HOUSTON ( TheStreet) -- Ryan Crane, senior portfolio manager of the Stephens Small Cap Growth Fund ( STSGX), says another oil crisis is on the way and he's buying energy stocks to get ready for it.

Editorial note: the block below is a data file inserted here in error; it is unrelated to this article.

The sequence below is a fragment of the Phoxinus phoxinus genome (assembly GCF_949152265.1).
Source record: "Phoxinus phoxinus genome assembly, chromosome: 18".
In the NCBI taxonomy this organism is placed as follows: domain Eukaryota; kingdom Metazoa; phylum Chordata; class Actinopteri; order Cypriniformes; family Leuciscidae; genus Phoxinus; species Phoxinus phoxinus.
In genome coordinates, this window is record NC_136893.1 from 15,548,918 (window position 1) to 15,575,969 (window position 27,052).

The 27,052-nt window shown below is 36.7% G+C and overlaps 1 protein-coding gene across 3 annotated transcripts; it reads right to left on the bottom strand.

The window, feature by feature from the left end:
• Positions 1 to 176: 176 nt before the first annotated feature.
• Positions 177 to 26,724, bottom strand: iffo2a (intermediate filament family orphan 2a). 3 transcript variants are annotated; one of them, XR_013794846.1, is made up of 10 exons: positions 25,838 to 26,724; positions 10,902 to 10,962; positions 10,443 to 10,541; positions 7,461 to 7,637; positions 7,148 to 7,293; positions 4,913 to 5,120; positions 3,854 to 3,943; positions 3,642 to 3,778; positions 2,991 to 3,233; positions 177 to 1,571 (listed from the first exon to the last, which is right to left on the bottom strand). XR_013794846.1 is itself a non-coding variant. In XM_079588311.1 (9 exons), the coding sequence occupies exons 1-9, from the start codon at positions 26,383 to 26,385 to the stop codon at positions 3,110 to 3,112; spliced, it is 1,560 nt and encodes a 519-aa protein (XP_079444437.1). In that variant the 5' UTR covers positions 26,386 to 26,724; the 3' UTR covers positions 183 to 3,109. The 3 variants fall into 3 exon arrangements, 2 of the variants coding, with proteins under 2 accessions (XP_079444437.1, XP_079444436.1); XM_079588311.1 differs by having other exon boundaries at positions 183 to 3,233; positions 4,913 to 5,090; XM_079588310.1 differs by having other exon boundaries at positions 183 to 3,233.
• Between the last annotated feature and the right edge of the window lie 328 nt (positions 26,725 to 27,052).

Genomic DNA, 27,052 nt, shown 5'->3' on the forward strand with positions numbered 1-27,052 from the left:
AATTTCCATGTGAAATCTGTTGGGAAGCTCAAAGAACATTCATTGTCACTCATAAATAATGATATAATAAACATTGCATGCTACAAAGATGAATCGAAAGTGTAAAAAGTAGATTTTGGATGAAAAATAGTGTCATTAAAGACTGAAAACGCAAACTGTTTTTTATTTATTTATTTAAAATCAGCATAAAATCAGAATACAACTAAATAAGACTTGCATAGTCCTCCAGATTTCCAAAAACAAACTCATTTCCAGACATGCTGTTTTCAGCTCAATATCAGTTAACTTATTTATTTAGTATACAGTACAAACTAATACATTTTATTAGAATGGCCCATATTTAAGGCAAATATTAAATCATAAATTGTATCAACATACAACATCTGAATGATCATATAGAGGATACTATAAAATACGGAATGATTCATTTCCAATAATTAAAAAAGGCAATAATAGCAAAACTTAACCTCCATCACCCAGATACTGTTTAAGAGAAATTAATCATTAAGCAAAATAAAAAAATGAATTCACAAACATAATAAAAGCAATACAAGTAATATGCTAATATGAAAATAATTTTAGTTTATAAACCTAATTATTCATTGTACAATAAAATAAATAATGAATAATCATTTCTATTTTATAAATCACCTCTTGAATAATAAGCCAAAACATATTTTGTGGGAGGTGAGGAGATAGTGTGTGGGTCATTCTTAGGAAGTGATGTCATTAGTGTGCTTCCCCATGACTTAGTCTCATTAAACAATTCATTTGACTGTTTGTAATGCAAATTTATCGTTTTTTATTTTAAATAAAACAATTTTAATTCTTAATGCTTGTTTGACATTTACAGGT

The $64 million fund, which garners three stars from Morningstar ( MORN) has gained 63% during the past year. The portfolio has lost 1% annually, on average, during the past three years, beating 74% of peers. Welcome to TheStreet's Fund Manager Five Spot, where America's top mutual fund managers give their best stock picks in five fast and furious questions. Are you a bull or a bear?Crane:A bit of both. There are some long term macroeconomic issues that are disturbing. It is clear that the burgeoning federal deficit and debt is not sustainable. Several states have serious fiscal problems as well. The risk of inflation as a result of either policy or structural supply constraints is real. There will be a reckoning day, but maybe not anytime soon. I'm not so foolish as to think that I can predict when that is, or even when the market will refocus on these issues. It's not all doom and gloom however. In our fundamental research, we are still finding compelling investment ideas and themes. The recent economic turmoil has created opportunities for the better-managed, healthier companies. And there's still quite a bit of cash on the sidelines. What is your top stock pick?Crane:It's difficult for me to choose just one. A current favorite theme of mine revolves around the digital distribution of media content. This industry is in an incredible state of revolution. Consumer preferences are changing as these new technologies are available and affordable. Every few days there is a new development, a new deal signed, more content made available and so on. The disruption is creating many opportunities. We have several investments that benefit in different ways from this trend: Netflix ( NFLX), IMAX ( IMAX), Lions Gate Entertainment ( LGF), TiVo ( TIVO) and Akamai Technologies ( AKAM). What is your top "under the radar" stock?Crane:I'll point to an entire sector in this case. It is probably hard for most people to remember that it was only about 18 months ago when oil hit $147 a barrel. Stories about skyrocketing gasoline and oil prices dominated local and national news media. The recession resulted in lower energy demand, and the prices came back to a "normal" level. We can debate about the pace, but the domestic economy is recovering.